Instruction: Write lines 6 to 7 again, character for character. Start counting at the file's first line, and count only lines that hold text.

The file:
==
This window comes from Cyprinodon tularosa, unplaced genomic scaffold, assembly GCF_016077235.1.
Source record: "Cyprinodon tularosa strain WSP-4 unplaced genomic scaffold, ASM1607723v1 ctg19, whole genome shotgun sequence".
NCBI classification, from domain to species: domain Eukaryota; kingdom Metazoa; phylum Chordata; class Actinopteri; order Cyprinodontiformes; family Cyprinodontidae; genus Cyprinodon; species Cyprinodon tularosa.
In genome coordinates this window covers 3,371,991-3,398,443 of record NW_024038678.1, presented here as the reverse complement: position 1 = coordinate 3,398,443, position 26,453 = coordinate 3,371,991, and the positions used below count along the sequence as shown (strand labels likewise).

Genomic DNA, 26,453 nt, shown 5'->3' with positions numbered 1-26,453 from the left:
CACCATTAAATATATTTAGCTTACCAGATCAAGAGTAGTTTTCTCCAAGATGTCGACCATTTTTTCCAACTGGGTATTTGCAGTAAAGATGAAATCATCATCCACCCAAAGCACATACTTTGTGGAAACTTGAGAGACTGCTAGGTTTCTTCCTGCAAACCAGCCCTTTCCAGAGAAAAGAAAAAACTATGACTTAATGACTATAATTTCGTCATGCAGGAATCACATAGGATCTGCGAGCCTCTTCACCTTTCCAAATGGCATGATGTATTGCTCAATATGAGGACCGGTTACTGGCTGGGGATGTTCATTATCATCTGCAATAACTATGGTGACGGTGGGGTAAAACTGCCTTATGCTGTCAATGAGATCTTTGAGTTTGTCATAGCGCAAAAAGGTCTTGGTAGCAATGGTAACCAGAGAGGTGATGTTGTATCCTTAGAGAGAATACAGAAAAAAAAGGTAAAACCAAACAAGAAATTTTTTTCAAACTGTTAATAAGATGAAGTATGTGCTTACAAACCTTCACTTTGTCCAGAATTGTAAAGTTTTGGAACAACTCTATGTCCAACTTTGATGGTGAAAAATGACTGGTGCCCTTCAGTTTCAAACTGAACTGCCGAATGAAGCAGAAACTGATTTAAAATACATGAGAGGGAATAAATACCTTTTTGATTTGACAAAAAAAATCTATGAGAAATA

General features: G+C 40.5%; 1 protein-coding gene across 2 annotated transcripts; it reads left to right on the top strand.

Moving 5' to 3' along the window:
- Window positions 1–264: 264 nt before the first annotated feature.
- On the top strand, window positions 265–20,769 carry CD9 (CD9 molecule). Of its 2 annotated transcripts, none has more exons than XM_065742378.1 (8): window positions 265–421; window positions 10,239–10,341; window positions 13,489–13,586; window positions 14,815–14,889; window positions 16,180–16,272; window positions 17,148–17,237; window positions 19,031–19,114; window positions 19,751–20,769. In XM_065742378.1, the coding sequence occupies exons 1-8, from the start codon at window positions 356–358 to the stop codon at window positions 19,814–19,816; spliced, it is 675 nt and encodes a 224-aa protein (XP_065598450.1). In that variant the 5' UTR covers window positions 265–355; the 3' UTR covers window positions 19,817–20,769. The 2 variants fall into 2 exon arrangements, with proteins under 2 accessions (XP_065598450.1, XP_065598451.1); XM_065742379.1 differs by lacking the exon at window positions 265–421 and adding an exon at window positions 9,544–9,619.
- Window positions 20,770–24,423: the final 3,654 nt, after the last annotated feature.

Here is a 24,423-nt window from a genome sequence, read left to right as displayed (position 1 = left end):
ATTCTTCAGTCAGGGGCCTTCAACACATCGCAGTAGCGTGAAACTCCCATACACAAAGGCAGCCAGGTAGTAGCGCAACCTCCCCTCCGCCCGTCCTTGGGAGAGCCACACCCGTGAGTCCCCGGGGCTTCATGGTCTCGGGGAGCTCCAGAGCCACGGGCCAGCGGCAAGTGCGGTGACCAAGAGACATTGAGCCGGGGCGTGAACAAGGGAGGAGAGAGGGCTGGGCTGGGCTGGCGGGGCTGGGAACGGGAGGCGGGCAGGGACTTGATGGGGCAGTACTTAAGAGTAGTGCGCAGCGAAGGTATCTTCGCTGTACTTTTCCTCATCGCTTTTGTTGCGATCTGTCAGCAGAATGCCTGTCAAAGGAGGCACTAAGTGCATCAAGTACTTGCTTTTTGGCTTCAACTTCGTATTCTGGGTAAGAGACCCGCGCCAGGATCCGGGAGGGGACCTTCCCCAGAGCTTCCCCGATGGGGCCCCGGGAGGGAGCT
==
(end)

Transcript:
CACCATTAAATATATTTAGCTTACCAGATCAAGAGTAGTTTTCTCCAAGATGTCGACCATTTTTTCCAACTGGGTATTTGCAGTAAAGATGAAATCATCATCCACCCAAAGCACATACTTTGTGGAAACTTGAGAGACTGCTAGGTTTCTTCCTGCAAACCAGCCCTTTCCAGAGAAAAGAAAAAACTATGACTTAATGACTATAATTTCGTCATGCAGGAATCACATAGGATCTGCGAGCCTCTTCACCTTTCCAAATGGCATGATGTATTGCTCAATATGAGGACCGGTTACTGGCTGGGGATGTTCATTATCATCTGCAATAACTATGGTGACGGTGGGGTAAAACTGCCTTATGCTGTCAATGAGATCTTTGAGTTTGTCATAGCGCAAAAAGGTCTTGGTAGCAATGGTAACCAGAGAGGTGATGTTGTATCCTTAGAGAGAATACAGAAAAAAAAGGTAAAACCAAACAAGAAATTTTTTTCAAACTGTTAATAAGATGAAGTATGTGCTTACAAACCTTCACTTTGTCCAGAATTGTAAAGTTTTGGAACAACTCTATGTCCAACTTTGATGGTGAAAAATGACTGGTGCCCTTCAGTTTCAAACTGAACTGCCGAATGAAGCAGAAACTGATTTAAAATACATGAGAGGGAATAAATACCTTTTTGATTTGACAAAAAAAATCTATGAGAAATA

General features: G+C 40.5%; 1 protein-coding gene across 2 annotated transcripts; it reads left to right on the top strand.